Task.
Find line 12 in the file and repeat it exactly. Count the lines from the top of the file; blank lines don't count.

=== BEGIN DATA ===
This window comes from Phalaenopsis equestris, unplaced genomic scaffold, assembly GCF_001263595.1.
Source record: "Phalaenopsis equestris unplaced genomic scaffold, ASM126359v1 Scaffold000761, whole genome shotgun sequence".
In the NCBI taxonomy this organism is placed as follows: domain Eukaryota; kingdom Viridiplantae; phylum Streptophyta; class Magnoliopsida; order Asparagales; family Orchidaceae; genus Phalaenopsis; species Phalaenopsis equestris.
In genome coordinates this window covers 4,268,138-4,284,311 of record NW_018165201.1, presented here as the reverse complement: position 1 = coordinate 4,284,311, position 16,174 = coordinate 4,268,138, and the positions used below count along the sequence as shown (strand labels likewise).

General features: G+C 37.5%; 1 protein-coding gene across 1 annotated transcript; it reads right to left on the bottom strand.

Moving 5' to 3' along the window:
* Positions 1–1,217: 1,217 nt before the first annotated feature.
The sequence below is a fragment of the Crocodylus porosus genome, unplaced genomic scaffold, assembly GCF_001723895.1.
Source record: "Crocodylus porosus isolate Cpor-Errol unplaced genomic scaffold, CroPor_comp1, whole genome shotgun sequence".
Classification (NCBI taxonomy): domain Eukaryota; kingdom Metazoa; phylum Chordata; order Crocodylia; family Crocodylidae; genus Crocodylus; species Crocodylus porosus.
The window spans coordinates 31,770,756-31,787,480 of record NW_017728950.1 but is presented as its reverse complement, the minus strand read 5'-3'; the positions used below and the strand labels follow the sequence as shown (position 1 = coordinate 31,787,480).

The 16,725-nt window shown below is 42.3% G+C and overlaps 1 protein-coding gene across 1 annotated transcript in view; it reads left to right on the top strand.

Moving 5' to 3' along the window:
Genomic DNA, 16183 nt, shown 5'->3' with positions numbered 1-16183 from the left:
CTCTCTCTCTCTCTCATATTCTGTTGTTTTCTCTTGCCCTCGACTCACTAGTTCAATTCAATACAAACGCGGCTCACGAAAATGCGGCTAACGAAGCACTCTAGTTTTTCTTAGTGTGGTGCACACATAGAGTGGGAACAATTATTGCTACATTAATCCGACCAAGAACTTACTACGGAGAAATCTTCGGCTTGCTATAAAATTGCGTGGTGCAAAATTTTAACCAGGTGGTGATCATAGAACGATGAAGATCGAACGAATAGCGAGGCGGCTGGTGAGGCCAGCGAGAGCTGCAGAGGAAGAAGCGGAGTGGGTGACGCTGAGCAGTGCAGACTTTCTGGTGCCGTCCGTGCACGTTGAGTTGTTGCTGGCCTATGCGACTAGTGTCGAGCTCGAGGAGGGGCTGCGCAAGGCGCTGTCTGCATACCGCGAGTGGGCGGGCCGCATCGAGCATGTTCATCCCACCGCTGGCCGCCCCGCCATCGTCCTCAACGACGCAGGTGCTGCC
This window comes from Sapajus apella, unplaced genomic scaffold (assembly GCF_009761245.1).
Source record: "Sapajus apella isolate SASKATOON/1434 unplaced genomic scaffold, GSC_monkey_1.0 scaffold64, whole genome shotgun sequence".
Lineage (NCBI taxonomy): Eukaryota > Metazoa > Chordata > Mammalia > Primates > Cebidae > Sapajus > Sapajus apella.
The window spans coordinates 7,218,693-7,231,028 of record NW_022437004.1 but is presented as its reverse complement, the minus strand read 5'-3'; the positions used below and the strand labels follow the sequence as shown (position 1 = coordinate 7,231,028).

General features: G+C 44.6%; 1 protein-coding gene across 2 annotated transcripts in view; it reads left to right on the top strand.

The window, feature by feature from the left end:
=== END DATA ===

The 16,725-nt window shown below is 42.3% G+C and overlaps 1 protein-coding gene across 1 annotated transcript in view; it reads left to right on the top strand.